Consumers, Seller-Advisors, and the Psychology of Trust

Boston College Law Review, Mar 2018

Every day, consumers ask sellers for advice. Because they do not or cannot know better, consumers rely on that advice in making financial decisions of varying significance. Sellers, motivated by strong and often conflicting self-interests, are well-positioned to lead consumers to make decisions that are profitable for sellers and may be harmful to the consumers themselves. Short of imposing fraud liability in extreme situations, the law neither protects the trust consumers place in “seller-advisors,” nor alerts them to the incentives motivating the advice that sellers give. This Article makes several contributions to the literature. First, it identifies and defines the seller-advisor. Sellers and advisors are usually regarded separately by the law; therefore, consumers interacting with them are protected by different rules. As a result, a false dichotomy has arisen between (1) a doctrine of caveat emptor, subject to liability for fraud and applying to consumers interacting with sellers, and (2) fiduciary duties protecting consumers interacting with advisors. This Article is the first attempt to study consumer trust in the many common transactions that fall somewhere in the space between. Second, in reporting the results of an original psychology experiment, this Article offers empirical evidence of how consumers’ decision making is influenced by the trust they place in seller-advisors. Finally, it explores how consumer trust in seller-advisors arises and how it can be manipulated in an effort to understand how legal policy should respond to both the ubiquity of seller-advisors and the consequences of consumer reliance on, and vulnerability to, their advice.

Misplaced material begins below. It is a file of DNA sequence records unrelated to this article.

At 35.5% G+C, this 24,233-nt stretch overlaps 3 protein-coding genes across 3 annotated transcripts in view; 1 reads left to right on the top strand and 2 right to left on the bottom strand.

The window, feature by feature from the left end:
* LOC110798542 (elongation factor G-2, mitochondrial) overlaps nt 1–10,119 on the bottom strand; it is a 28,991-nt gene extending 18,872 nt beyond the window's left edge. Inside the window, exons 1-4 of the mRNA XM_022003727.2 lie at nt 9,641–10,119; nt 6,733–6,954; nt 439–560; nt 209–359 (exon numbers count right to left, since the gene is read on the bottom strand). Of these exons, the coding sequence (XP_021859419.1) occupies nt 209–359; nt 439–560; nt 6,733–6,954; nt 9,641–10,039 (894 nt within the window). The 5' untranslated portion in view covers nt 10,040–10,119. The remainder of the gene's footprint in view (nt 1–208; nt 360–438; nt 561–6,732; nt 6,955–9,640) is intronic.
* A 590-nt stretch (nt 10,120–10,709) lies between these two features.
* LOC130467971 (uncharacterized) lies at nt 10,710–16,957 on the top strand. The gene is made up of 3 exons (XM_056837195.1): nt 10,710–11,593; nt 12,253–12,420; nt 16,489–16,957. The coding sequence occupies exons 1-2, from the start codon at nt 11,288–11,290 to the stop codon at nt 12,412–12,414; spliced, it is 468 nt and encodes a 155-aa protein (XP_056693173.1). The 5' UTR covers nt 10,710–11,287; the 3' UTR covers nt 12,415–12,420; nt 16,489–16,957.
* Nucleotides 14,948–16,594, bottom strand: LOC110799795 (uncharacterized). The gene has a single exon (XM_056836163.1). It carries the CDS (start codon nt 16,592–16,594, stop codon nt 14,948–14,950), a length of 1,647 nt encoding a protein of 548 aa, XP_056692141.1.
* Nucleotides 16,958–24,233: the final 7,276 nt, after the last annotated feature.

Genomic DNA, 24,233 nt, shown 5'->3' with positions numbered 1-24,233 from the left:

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Consumers, Seller-Advisors, and the Psychology of Trust